New virulent and more harmful variant of HIV discovered

Source: Big Data Institute

Oxford universotyA HIV new variant has been discovered in the Netherlands that is more virulent and harmful to health according to a study led by the Big Data Institute at the University of Oxford in the UK. The finding published in the journal Science says that it was always thought the HIV-1 virus could mutate and this study confirms as much.
HIV Aids affects 38 million people worldwide and has caused 33 million deaths to date.
Individuals infected with the new “VB variant” (for virulent B subtype) showed significant differences before antiretroviral treatment compared to individuals infected with other HIV variants. Those with the VB variant had a viral load (the level of virus in the blood) between 3.5 and 5.5 times higher. The rate of decline in CD4 cells (the hallmark of immune system damage caused by HIV) was also found to occur twice as fast in individuals with the BV variant, putting them at much higher risk of developing AIDS faster. At the same time, individuals with the VB variant also showed a higher risk of transmitting the virus to other people.

Early diagnosis of the variant is essential

The researchers found that although the variant is more harmful and transmissible, once treatment started patients with the VB variant had similar immune system recovery as those with other HIV variants.
However, they stress that since the VB variant causes a more rapid decline in the strength of the immune system, it is critical that individuals are diagnosed early and begin treatment as soon as possible.
Further research to understand the mechanism that makes the VB variant more transmissible and more damaging to the immune system could result in new antiretroviral drugs that target the next variant.
The VB variant is characterised by having many mutations spread throughout the genome, which means that no single genetic cause can be identified at this time.

The variant research

Lead author Dr Chris Wymant, from the University of Oxford Big Data Institute and Nuffield Department of Medicine, said: “Before this study it was known that the genetics of the HIV virus were relevant to virulence, which implied that the evolution of a new variant could change its health impact. The discovery of the VB variant has demonstrated this, providing a rare example of the risk posed by the evolution of viral virulence.”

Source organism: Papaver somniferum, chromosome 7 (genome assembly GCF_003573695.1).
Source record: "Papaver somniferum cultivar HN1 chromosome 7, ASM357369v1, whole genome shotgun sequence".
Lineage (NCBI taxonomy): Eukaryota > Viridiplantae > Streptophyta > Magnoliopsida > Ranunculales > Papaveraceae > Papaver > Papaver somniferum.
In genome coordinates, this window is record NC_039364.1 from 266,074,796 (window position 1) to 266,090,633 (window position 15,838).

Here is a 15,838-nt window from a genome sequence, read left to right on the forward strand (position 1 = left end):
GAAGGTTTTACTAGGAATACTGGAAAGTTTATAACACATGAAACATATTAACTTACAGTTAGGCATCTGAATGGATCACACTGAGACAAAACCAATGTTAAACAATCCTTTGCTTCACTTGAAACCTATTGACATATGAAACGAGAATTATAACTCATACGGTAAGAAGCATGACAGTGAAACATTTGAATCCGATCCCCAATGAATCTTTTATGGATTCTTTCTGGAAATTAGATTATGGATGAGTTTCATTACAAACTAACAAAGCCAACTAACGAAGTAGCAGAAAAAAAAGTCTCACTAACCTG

Lead author Professor Christophe Fraser, from the University of Oxford Big Data Institute and Nuffield Department of Medicine, added that the new findings “underline the importance of World Health Organisation guidance, so that people at risk of contracting HIV have access to regular tests that allow early diagnosis, followed by immediate treatment.
“This limits the time that HIV can damage a person’s immune system and put their health at risk. It also ensures that HIV is suppressed as soon as possible, preventing transmission to others,” he notes.

The variant is not new

The VB variant was first identified in 17 HIV-positive people from the BEEHIVE project, an ongoing study collecting samples from across Europe and Uganda. Since 15 of these people came from the Netherlands, the researchers analysed data from a cohort of more than 6,700 HIV-positive people in that country. A further 92 individuals with the variant who were identified all came from the Netherlands, bringing the total to 109.
By analysing the patterns of genetic variation between the samples, the researchers estimate that the VB variant first emerged in the late 1980s and 1990s in the Netherlands. It spread more rapidly than other HIV variants during the 2000s, but its spread has slowed since in the last decade. The research team believes that the VB variant emerged despite widespread treatment in the Netherlands.
Individuals with the more virulent and harmful VB variant showed typical characteristics of people living with HIV in the Netherlands, including age, gender and the suspected mode of transmission. This indicates that the increased transmissibility of the BV variant is due to a property of the virus itself, rather than a characteristic of people with the virus.

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Peter McLaren-Kennedy

Originally from South Africa, Peter is based on the Costa Blanca and is a web reporter for the Euro Weekly News covering international and Spanish national news. Got a news story you want to share? Then get in touch at